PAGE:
EGU24-6819, updated on 08 Mar 2024
EGU General Assembly 2024
© Author(s) 2024. This work is distributed under
the Creative Commons Attribution 4.0 License.

Assessing Debris Flow Susceptibility in Deglaciated Alpine Catchments: A Novel Approach Integrating Flow-path Connectivity and Sediment Availability

Tzu-Yin Kasha Chen1, Leonard Sklar1,2, Bryanna Pilkington2, Emily Dickson2, and Roland Kaitna3
Tzu-Yin Kasha Chen et al.
  • 1Simon Fraser University, School of Environmental Science, Canada (
  • 2Concordia University, Department of Geography, Canada
  • 3University of Natural Resources and Life Sciences, Vienna, Institute of Mountain Risk Engineering, Austria

Debris flows pose significant natural hazards in mountainous regions globally, with the potential to cause substantial damage to villages and infrastructure in lowland areas. To effectively mitigate these hazards, it is essential to identify catchments prone to delivering debris flows to fan areas. Topographic metrics such as fan slope and catchment Melton number are useful at a regional scale but in recently deglaciated alpine landscapes do not explain high variability in debris flow frequency among neighboring catchments. Here we assess debris flow susceptibility by quantifying the spatial extent of sediment cover across upstream catchment areas and the connectivity of potential debris flow source areas to fans at catchment outlets.

The Pitztal Valley in the Austrian Alps serves as the study site, benefiting from elevation data (digital terrain model) and historical debris flow event data since the 1950s for 28 catchments, along with sediment cover maps for 18 catchments. To assess the likelihood that debris flows originating within sediment covered areas could reach the fan, we calculated the minimum mean slope angle along every flow path to the fan apex. Source areas with minimum angles lower than a dynamic friction angle are assumed to be disconnected from the fan apex because potential debris flows would come to rest and form coarse deposits upstream of the fan. This concept is utilized to calculate the fractional connectivity for sediment areas in each catchment as a function of dynamic friction angle.  Rather than assume a single friction angle, we compare catchments based on the angle corresponding to a connectivity rate of 50% for the sediment covered areas (referred to as the 50% connectivity angle).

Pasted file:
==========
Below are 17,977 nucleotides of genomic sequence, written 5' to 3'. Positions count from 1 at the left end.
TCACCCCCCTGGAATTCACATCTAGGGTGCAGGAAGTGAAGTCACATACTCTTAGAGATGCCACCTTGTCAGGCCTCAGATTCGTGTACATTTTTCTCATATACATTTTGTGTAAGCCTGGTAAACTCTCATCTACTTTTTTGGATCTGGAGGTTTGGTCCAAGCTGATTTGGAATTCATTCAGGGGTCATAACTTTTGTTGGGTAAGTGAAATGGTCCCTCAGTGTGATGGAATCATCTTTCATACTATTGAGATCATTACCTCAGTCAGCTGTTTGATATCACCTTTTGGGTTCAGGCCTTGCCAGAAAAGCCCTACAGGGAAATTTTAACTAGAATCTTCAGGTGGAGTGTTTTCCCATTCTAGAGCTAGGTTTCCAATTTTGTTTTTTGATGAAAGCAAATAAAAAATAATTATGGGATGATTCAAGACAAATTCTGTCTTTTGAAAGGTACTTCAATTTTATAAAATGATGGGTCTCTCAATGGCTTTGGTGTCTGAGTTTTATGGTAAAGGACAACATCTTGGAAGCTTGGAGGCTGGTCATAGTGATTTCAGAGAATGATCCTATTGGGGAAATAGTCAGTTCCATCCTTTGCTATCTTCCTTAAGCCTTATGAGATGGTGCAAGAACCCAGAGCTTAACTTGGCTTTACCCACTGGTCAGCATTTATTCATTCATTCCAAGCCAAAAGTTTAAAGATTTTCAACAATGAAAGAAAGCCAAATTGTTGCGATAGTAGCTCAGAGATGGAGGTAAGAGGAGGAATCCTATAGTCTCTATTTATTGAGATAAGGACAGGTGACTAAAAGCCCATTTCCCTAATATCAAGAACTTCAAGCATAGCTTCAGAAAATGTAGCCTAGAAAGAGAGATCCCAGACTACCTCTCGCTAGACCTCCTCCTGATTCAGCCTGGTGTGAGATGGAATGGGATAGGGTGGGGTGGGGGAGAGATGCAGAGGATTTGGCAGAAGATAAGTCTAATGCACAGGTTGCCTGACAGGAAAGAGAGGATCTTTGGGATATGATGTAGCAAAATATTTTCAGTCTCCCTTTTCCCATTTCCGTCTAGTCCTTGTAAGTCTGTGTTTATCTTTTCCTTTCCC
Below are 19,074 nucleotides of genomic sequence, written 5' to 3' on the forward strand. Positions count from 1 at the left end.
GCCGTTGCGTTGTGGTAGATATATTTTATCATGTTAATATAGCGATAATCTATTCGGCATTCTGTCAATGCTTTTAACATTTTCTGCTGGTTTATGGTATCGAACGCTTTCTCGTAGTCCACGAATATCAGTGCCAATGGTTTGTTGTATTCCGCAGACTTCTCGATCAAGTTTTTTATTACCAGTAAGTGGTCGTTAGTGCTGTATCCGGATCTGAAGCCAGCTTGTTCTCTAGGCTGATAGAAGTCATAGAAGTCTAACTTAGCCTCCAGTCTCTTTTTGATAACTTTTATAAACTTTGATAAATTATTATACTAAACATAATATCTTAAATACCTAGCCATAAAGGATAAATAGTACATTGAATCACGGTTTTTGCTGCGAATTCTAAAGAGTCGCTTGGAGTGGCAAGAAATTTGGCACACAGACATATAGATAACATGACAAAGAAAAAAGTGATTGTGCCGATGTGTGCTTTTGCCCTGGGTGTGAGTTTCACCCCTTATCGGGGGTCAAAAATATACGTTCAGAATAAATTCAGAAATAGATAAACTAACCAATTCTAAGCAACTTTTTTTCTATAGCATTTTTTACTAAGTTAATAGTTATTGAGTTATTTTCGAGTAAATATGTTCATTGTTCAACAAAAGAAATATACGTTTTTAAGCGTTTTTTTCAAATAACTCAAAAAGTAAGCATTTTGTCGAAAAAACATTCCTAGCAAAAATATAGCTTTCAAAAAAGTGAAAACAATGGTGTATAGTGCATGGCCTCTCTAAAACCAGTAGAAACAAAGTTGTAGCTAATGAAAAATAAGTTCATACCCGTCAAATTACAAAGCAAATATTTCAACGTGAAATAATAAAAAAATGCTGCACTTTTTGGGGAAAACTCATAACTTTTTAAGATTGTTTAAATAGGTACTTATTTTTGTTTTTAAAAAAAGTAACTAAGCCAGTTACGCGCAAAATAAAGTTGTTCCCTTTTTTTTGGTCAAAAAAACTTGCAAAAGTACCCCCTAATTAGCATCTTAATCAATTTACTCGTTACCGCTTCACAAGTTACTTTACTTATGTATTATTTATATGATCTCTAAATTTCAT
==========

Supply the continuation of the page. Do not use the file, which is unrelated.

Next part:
We find a highly significant positive exponential correlation between the 50% connectivity angle and the historical debris flow frequency (in units of debris flow events per square kilometer of catchment area) using data from the 18 catchments with sediment cover maps. Validation is performed in 10 additional catchments where we identified sediment covered areas using a new algorithm that can distinguish bare bedrock from sediment deposits from the local topographic roughness. The observed debris flow event frequencies align closely with or fall within the confidence bounds predicted by the 50% connectivity angles, confirming that the combined evaluation of catchment connectivity and sediment availability successfully explains debris flow frequency in this landscape.

Lastly, the results are compared to models employing previously published metrics of connectivity and debris flow susceptibility, providing insights into the contribution and efficacy of this new approach.

How to cite: Chen, T.-Y. K., Sklar, L., Pilkington, B., Dickson, E., and Kaitna, R.: Assessing Debris Flow Susceptibility in Deglaciated Alpine Catchments: A Novel Approach Integrating Flow-path Connectivity and Sediment Availability, EGU General Assembly 2024, Vienna, Austria, 14–19 Apr 2024, EGU24-6819,, 2024.